"Emanation and remanation": Trinitarian self-communication as the ground and goal of human participation in God in the thought of Jonathan Edwards

by Tan, Seng-Kong, Ph.D., PRINCETON THEOLOGICAL SEMINARY, 2011, 571 pages; 3570401

Abstract:

The motif of procession and return is an overarching thread that runs through Jonathan Edwards' dialectic of divine self-communication and human participation in God. The ontological ground of creation and its fulfillment / redemption is the trinitarian being of God. The generation of the Son and the procession of the Holy Spirit from the Father through the Son to the Father are the bases of God's self-giving movement in time to fallen and imperfect creation. Through the descent and ascent of the incarnate Son, human participation in the very existence and operation of God is inaugurated. The history of Jesus Christ as receptivity and response toward God leads to the Church's participation in God through union with Christ. This dialectic is replicated in the saint's passive regeneration and active faith-response which result in one's participation in the benefits of adoption, justification and sanctification. Grace in the saint's life is the accommodation of the Spirit to the limitations of human life to effect a participation in the holy operations of God. The holy life involves the whole person sharing in the life of God that is filial and relational. It is a never-ending growth into the divine life — the End without end — where God comes to indwell the world for His glory and their happiness.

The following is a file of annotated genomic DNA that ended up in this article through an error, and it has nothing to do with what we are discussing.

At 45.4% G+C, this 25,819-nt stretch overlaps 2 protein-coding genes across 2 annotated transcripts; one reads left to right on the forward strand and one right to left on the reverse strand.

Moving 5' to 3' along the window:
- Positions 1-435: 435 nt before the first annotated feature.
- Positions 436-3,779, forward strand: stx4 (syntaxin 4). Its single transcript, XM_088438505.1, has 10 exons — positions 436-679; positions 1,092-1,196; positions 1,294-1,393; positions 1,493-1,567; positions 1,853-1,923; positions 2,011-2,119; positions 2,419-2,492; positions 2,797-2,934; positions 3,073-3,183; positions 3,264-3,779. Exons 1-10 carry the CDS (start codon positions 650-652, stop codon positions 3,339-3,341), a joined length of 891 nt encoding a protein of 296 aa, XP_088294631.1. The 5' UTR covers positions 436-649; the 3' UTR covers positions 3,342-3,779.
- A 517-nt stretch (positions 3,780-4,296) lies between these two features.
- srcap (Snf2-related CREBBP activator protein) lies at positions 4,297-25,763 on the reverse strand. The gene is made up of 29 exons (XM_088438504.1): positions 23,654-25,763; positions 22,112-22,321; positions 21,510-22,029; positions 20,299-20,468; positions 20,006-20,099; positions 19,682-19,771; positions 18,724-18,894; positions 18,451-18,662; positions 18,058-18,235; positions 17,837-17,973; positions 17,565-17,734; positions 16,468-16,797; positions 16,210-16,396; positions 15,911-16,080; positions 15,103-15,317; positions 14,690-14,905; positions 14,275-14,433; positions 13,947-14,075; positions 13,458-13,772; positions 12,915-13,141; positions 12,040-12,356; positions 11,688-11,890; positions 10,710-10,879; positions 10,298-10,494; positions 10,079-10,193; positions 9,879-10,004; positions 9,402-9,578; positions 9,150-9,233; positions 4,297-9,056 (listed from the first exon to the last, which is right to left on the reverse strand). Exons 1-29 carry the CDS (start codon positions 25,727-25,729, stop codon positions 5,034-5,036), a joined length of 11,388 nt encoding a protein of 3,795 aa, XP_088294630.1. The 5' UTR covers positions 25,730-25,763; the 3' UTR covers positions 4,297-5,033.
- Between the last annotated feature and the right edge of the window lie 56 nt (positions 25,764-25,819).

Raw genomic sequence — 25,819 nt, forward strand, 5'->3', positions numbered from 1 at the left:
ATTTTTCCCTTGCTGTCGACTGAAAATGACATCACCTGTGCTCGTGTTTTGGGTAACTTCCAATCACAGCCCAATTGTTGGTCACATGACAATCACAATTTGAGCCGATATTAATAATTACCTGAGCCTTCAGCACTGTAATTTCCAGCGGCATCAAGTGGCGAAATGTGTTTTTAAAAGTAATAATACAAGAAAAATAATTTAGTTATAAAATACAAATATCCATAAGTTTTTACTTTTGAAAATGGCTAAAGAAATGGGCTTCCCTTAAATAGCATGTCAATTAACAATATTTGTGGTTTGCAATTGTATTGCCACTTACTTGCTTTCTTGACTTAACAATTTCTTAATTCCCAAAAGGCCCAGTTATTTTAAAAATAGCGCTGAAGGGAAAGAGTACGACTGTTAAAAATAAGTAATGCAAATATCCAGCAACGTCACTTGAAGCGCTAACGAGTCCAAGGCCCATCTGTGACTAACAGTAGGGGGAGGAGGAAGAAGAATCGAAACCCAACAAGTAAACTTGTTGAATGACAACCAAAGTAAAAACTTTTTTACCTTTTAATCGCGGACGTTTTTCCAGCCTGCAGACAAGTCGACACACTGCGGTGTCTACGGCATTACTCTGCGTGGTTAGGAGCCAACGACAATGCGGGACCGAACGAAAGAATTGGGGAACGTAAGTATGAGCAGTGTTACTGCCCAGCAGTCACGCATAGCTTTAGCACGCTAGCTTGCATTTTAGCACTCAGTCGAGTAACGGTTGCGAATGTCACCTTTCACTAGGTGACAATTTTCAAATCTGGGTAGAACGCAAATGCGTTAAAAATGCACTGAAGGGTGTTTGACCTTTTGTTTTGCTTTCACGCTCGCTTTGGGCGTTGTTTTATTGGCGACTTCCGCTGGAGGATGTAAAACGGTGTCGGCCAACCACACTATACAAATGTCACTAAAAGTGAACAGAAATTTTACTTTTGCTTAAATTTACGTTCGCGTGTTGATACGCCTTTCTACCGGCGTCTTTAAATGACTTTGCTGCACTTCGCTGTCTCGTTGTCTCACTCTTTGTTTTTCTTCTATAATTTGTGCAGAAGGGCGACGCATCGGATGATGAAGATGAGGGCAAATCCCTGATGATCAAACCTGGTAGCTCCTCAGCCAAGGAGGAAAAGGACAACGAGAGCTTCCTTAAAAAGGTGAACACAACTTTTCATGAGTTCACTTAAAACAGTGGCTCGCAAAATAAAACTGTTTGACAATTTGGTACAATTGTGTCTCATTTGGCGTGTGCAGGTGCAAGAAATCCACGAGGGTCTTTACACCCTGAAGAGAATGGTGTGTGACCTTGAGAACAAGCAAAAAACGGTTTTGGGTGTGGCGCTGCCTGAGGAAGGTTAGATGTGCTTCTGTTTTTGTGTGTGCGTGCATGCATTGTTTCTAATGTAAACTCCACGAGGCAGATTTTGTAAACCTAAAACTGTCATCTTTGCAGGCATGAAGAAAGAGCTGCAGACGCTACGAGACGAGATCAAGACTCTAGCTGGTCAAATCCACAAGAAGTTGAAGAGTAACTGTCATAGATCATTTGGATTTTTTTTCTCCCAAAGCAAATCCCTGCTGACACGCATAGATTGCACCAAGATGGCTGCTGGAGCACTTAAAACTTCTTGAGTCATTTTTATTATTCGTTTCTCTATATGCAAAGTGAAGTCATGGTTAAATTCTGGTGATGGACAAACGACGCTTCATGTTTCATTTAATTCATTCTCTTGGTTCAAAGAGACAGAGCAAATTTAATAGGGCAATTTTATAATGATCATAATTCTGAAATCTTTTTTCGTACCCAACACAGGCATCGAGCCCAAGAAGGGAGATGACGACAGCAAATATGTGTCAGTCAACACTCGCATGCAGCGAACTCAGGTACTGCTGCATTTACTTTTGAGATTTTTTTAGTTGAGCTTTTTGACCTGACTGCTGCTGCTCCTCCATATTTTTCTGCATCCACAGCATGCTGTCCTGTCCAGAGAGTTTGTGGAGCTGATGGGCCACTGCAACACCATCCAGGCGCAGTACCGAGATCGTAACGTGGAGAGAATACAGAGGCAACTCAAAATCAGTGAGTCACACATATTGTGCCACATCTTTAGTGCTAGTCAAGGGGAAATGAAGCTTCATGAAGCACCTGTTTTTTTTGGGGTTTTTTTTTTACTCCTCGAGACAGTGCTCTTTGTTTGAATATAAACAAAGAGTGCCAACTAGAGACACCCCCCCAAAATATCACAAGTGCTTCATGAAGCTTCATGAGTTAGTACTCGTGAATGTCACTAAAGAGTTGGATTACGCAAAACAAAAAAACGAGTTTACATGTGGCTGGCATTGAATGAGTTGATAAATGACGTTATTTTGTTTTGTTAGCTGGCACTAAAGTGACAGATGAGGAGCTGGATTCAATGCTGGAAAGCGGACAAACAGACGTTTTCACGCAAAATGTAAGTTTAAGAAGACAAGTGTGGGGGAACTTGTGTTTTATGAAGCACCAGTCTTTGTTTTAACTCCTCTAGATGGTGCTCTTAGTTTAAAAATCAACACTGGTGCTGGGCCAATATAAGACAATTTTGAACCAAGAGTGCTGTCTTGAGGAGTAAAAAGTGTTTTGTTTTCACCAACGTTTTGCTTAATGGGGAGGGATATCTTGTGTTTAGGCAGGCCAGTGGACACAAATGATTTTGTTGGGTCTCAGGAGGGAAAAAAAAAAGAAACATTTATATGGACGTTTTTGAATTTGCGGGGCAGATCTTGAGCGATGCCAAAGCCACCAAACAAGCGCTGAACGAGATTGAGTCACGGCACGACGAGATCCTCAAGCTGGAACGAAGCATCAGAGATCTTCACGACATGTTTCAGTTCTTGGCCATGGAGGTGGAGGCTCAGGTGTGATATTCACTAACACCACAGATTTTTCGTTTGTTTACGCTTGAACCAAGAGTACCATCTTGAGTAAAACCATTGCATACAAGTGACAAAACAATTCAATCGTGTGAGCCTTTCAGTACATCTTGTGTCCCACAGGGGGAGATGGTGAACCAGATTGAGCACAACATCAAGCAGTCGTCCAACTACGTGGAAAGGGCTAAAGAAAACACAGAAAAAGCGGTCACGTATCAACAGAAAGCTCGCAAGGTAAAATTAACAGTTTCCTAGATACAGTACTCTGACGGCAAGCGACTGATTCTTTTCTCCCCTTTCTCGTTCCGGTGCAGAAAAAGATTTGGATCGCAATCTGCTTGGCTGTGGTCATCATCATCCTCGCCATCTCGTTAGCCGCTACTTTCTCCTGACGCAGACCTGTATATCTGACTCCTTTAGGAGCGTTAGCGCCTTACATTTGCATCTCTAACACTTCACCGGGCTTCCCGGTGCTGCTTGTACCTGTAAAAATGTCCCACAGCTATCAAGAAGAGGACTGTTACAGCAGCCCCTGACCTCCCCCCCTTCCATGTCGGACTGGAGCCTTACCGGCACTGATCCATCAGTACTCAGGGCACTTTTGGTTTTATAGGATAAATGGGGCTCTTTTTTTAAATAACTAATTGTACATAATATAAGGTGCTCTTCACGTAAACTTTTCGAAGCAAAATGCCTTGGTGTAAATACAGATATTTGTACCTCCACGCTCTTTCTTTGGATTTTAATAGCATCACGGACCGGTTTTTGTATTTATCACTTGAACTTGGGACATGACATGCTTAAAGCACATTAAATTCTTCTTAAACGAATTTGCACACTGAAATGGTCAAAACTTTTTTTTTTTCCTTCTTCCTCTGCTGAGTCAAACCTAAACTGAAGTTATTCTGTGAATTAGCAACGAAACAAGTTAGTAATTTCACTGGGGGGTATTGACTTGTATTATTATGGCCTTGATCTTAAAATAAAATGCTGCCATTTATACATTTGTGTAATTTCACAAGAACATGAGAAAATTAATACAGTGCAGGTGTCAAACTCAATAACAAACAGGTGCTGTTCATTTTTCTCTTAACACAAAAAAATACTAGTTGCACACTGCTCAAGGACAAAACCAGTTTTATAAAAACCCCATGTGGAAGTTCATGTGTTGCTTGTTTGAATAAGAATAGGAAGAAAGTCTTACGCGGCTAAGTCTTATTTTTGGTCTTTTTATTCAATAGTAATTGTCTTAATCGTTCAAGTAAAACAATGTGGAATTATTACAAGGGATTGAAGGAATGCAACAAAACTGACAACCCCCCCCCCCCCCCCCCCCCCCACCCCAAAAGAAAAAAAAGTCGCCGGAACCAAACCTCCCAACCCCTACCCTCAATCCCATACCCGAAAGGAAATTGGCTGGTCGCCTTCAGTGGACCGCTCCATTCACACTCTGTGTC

AdvisersSang Hyun Lee; George Hunsinger
SchoolPRINCETON THEOLOGICAL SEMINARY
Source TypeDissertation
SubjectsReligion; Divinity; Theology
Publication Number3570401

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